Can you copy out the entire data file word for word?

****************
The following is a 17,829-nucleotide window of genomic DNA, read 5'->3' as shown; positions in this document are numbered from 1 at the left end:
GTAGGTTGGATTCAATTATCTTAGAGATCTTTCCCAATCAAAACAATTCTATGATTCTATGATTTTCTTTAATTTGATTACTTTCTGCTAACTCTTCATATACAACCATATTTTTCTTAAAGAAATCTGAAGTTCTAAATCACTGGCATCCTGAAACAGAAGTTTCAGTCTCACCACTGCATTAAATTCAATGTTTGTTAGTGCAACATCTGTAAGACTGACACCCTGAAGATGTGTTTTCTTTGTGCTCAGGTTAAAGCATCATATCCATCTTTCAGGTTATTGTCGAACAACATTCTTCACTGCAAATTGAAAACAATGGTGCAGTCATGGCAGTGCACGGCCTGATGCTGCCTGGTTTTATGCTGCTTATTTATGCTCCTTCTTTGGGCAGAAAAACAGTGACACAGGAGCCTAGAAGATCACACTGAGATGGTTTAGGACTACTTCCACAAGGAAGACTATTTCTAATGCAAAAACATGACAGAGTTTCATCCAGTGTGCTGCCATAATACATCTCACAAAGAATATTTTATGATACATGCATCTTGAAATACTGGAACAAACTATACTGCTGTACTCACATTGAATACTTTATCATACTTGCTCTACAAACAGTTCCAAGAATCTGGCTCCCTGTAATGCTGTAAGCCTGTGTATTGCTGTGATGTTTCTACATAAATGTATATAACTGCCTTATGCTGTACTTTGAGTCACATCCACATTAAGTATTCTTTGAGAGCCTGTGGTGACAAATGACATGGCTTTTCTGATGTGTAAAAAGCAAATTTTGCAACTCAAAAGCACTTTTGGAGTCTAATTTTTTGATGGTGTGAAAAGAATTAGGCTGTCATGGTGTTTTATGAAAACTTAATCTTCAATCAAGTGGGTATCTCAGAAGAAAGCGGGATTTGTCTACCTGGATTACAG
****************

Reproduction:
The following is a 17,829-nucleotide window of genomic DNA, read 5'->3' as shown; positions in this document are numbered from 1 at the left end:
GTAGGTTGGATTCAATTATCTTAGAGATCTTTCCCAATCAAAACAATTCTATGATTCTATGATTTTCTTTAATTTGATTACTTTCTGCTAACTCTTCATATACAACCATATTTTTCTTAAAGAAATCTGAAGTTCTAAATCACTGGCATCCTGAAACAGAAGTTTCAGTCTCACCACTGCATTAAATTCAATGTTTGTTAGTGCAACATCTGTAAGACTGACACCCTGAAGATGTGTTTTCTTTGTGCTCAGGTTAAAGCATCATATCCATCTTTCAGGTTATTGTCGAACAACATTCTTCACTGCAAATTGAAAACAATGGTGCAGTCATGGCAGTGCACGGCCTGATGCTGCCTGGTTTTATGCTGCTTATTTATGCTCCTTCTTTGGGCAGAAAAACAGTGACACAGGAGCCTAGAAGATCACACTGAGATGGTTTAGGACTACTTCCACAAGGAAGACTATTTCTAATGCAAAAACATGACAGAGTTTCATCCAGTGTGCTGCCATAATACATCTCACAAAGAATATTTTATGATACATGCATCTTGAAATACTGGAACAAACTATACTGCTGTACTCACATTGAATACTTTATCATACTTGCTCTACAAACAGTTCCAAGAATCTGGCTCCCTGTAATGCTGTAAGCCTGTGTATTGCTGTGATGTTTCTACATAAATGTATATAACTGCCTTATGCTGTACTTTGAGTCACATCCACATTAAGTATTCTTTGAGAGCCTGTGGTGACAAATGACATGGCTTTTCTGATGTGTAAAAAGCAAATTTTGCAACTCAAAAGCACTTTTGGAGTCTAATTTTTTGATGGTGTGAAAAGAATTAGGCTGTCATGGTGTTTTATGAAAACTTAATCTTCAATCAAGTGGGTATCTCAGAAGAAAGCGGGATTTGTCTACCTGGATTACAG